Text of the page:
Last update: Aug. 22, 2019

Neomycin

Very Low Risk for breastfeeding


Safe. Compatible.
Not risky for breastfeeding or infant.

Aminoglycoside antibiotic used topically in creams, eye drops, ear drops and orally as an intestinal disinfectant.

Since the last update we have not found any published data on its excretion in breast milk.

The small dose and the low plasma absorption of most topical nasal, ophthalmological, otological and dermatological preparations make the transfer to breastmilk in significant amounts unlikely (Leachman 2006, Niebyl 1992).

Neomycin, like all other aminoglycosides, has very low oral bioavailability (Briggs 2017, Chin 2001, Fulton 1992), which impedes transfer from breastmilk to infant plasma, except in premature infants and the immediate neonatal period when there may be greater intestinal permeability.

It is advisable to avoid the application to the nipple of creams, gels and other topical products containing paraffin (mineral oil) so that the infant does not absorb them (Concin 2008, Noti 2003)

In case of use of Neomycin on the nipple, let it be done after the feed and wipe it out any excess of cream before the next feed.

It is important to take into account possible false negative cultures in febrile infants whose mothers take antibiotics, as well as the possibility of gastroenteritis due to altered intestinal flora (Arbex 2010, Ito 1993).

List of WHO essential medicines: compatible with breastfeeding (WHO / UNICEF 2002).

Alternatives

We do not have alternatives for Neomycin since it is relatively safe.

Suggestions made at e-lactancia are done by APILAM´s pediatricians and pharmacists, and are based on updated scientific publications.
It is not intended to replace the relationship you have with your doctor but to compound it.

Jose Maria Paricio, Founder & President of APILAM/e-Lactancia

Your contribution is essential for this service to continue to exist. We need the generosity of people like you who believe in the benefits of breastfeeding.

Thank you for helping to protect and promote breastfeeding.

José María Paricio, founder of e-lactancia.

Other names

Neomycin in other languages or writings:

Tradenames

Main tradenames from several countries containing Neomycin in its composition:

Pharmacokinetics

Variable Value Unit
Oral Bioavail. < 3 %
Molecular weight 615 daltons
Protein Binding < 30 %
VD 0,36 l/Kg
pKa 12,3 -
Tmax 1 - 4 (oral) hours
T1/2 2 - 3 hours

References

  1. Briggs GG, Freeman RK, Towers CV, Forinash AB. Drugs in Pregnancy and Lactation: A Reference Guide to Fetal and Neonatal Risk. Wolters Kluwer Health. 11th edition (acces on line) 2017
  2. AEMPS. Oftalmowell. Ficha técnica. 2013 Full text (in our servers)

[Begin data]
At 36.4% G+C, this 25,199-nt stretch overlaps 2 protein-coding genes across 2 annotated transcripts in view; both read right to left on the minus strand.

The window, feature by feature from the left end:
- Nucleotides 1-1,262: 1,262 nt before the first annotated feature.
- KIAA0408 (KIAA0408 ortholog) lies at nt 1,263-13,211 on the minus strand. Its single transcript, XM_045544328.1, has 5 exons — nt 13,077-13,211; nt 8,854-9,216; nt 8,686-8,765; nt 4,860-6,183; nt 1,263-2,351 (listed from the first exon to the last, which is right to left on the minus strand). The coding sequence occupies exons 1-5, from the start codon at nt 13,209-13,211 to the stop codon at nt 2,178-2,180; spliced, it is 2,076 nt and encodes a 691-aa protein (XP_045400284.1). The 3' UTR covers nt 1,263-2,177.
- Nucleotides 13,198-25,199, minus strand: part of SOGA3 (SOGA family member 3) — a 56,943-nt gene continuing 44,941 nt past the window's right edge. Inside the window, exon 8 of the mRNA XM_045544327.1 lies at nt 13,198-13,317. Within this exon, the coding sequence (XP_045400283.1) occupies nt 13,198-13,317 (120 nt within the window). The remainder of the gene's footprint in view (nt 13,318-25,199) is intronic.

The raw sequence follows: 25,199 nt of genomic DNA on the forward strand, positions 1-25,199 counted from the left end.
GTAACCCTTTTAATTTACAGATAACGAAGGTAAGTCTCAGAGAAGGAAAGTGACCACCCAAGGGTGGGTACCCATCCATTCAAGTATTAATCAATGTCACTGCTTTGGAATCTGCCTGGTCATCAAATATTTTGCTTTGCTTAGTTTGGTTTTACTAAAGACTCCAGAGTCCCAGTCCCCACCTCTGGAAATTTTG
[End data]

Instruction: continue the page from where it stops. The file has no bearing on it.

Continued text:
3. Arbex MA, Varella Mde C, Siqueira HR, Mello FA. Antituberculosis drugs: drug interactions, adverse effects, and use in special situations. Part 2: second line drugs. J Bras Pneumol. 2010 Abstract Full text (link to original source) Full text (in our servers)
  4. Concin N, Hofstetter G, Plattner B, Tomovski C, Fiselier K, Gerritzen K, Fessler S, Windbichler G, Zeimet A, Ulmer H, Siegl H, Rieger K, Concin H, Grob K. Mineral oil paraffins in human body fat and milk. Food Chem Toxicol. 2008 Abstract
  5. Nahum GG, Uhl K, Kennedy DL. Antibiotic use in pregnancy and lactation: what is and is not known about teratogenic and toxic risks. Obstet Gynecol. 2006 Abstract
  6. Leachman SA, Reed BR. The use of dermatologic drugs in pregnancy and lactation. Dermatol Clin. 2006 Abstract
  7. WHO Pharmaceuticals Newsletter. 2005 Full text (link to original source) Full text (in our servers)
  8. Noti A, Grob K, Biedermann M, Deiss U, Brüschweiler BJ. Exposure of babies to C15-C45 mineral paraffins from human milk and breast salves. Regul Toxicol Pharmacol. 2003 Abstract
  9. WHO / UNICEF. BREASTFEEDING AND MATERNAL MEDICATION Recommendations for Drugs in the Eleventh WHO Model List of Essential Drugs. Department of Child and Adolescent Health and Development (WHO/UNICEF) 2002 Full text (link to original source) Full text (in our servers)
  10. Chin KG, McPherson CE 3rd, Hoffman M, Kuchta A, Mactal-Haaf C. Use of anti-infective agents during lactation: Part 2--Aminoglycosides, macrolides, quinolones, sulfonamides, trimethoprim, tetracyclines, chloramphenicol, clindamycin, and metronidazole. J Hum Lact. 2001 Feb;17(1):54-65. Abstract
  11. Ito S, Blajchman A, Stephenson M, Eliopoulos C, Koren G. Prospective follow-up of adverse reactions in breast-fed infants exposed to maternal medication. Am J Obstet Gynecol. 1993 May;168(5):1393-9. Abstract
  12. Niebyl JR. Use of antibiotics for ear, nose, and throat disorders in pregnancy and lactation. Am J Otolaryngol. 1992 Jul-Aug;13(4):187-92. Review. No abstract available. Abstract

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